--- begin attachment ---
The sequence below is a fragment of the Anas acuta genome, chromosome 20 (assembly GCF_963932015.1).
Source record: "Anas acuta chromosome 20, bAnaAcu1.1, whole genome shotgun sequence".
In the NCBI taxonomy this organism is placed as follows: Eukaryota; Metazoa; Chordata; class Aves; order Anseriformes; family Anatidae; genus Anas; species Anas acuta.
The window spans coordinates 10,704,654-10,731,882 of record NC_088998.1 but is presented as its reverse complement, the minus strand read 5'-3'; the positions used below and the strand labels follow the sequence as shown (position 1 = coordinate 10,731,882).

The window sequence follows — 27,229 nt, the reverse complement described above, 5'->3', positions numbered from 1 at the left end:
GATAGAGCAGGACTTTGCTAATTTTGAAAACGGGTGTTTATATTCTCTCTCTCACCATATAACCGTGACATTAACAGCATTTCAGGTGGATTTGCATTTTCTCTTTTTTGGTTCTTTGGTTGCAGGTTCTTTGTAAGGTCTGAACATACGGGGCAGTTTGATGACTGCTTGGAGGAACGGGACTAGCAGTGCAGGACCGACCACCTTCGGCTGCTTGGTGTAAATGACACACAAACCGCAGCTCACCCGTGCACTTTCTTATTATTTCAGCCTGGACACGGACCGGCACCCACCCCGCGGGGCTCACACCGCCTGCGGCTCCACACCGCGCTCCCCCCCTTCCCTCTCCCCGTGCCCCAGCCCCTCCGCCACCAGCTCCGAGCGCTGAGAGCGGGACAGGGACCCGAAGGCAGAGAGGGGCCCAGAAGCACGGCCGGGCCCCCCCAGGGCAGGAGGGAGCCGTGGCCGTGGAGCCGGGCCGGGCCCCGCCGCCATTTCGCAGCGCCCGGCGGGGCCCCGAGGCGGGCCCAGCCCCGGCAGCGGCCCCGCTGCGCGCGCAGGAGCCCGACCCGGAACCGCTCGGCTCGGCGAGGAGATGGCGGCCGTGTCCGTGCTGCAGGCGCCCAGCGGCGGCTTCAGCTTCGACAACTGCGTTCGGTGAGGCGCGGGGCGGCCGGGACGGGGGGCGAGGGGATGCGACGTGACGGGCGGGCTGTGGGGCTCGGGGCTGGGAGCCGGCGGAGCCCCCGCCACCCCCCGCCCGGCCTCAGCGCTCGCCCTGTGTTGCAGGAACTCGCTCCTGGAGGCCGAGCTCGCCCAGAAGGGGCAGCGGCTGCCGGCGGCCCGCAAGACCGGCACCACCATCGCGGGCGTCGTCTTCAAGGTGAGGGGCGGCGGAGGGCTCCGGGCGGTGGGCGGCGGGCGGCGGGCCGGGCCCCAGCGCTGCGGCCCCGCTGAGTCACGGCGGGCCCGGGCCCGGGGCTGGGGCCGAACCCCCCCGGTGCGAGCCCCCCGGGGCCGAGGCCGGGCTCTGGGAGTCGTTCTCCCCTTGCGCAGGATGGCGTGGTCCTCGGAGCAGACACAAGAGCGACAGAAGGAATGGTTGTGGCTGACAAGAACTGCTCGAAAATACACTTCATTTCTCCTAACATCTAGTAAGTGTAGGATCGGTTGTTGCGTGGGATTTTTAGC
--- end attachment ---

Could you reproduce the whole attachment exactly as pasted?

The sequence below is a fragment of the Anas acuta genome, chromosome 20 (assembly GCF_963932015.1).
Source record: "Anas acuta chromosome 20, bAnaAcu1.1, whole genome shotgun sequence".
In the NCBI taxonomy this organism is placed as follows: Eukaryota; Metazoa; Chordata; class Aves; order Anseriformes; family Anatidae; genus Anas; species Anas acuta.
The window spans coordinates 10,704,654-10,731,882 of record NC_088998.1 but is presented as its reverse complement, the minus strand read 5'-3'; the positions used below and the strand labels follow the sequence as shown (position 1 = coordinate 10,731,882).

The window sequence follows — 27,229 nt, the reverse complement described above, 5'->3', positions numbered from 1 at the left end:
GATAGAGCAGGACTTTGCTAATTTTGAAAACGGGTGTTTATATTCTCTCTCTCACCATATAACCGTGACATTAACAGCATTTCAGGTGGATTTGCATTTTCTCTTTTTTGGTTCTTTGGTTGCAGGTTCTTTGTAAGGTCTGAACATACGGGGCAGTTTGATGACTGCTTGGAGGAACGGGACTAGCAGTGCAGGACCGACCACCTTCGGCTGCTTGGTGTAAATGACACACAAACCGCAGCTCACCCGTGCACTTTCTTATTATTTCAGCCTGGACACGGACCGGCACCCACCCCGCGGGGCTCACACCGCCTGCGGCTCCACACCGCGCTCCCCCCCTTCCCTCTCCCCGTGCCCCAGCCCCTCCGCCACCAGCTCCGAGCGCTGAGAGCGGGACAGGGACCCGAAGGCAGAGAGGGGCCCAGAAGCACGGCCGGGCCCCCCCAGGGCAGGAGGGAGCCGTGGCCGTGGAGCCGGGCCGGGCCCCGCCGCCATTTCGCAGCGCCCGGCGGGGCCCCGAGGCGGGCCCAGCCCCGGCAGCGGCCCCGCTGCGCGCGCAGGAGCCCGACCCGGAACCGCTCGGCTCGGCGAGGAGATGGCGGCCGTGTCCGTGCTGCAGGCGCCCAGCGGCGGCTTCAGCTTCGACAACTGCGTTCGGTGAGGCGCGGGGCGGCCGGGACGGGGGGCGAGGGGATGCGACGTGACGGGCGGGCTGTGGGGCTCGGGGCTGGGAGCCGGCGGAGCCCCCGCCACCCCCCGCCCGGCCTCAGCGCTCGCCCTGTGTTGCAGGAACTCGCTCCTGGAGGCCGAGCTCGCCCAGAAGGGGCAGCGGCTGCCGGCGGCCCGCAAGACCGGCACCACCATCGCGGGCGTCGTCTTCAAGGTGAGGGGCGGCGGAGGGCTCCGGGCGGTGGGCGGCGGGCGGCGGGCCGGGCCCCAGCGCTGCGGCCCCGCTGAGTCACGGCGGGCCCGGGCCCGGGGCTGGGGCCGAACCCCCCCGGTGCGAGCCCCCCGGGGCCGAGGCCGGGCTCTGGGAGTCGTTCTCCCCTTGCGCAGGATGGCGTGGTCCTCGGAGCAGACACAAGAGCGACAGAAGGAATGGTTGTGGCTGACAAGAACTGCTCGAAAATACACTTCATTTCTCCTAACATCTAGTAAGTGTAGGATCGGTTGTTGCGTGGGATTTTTAGC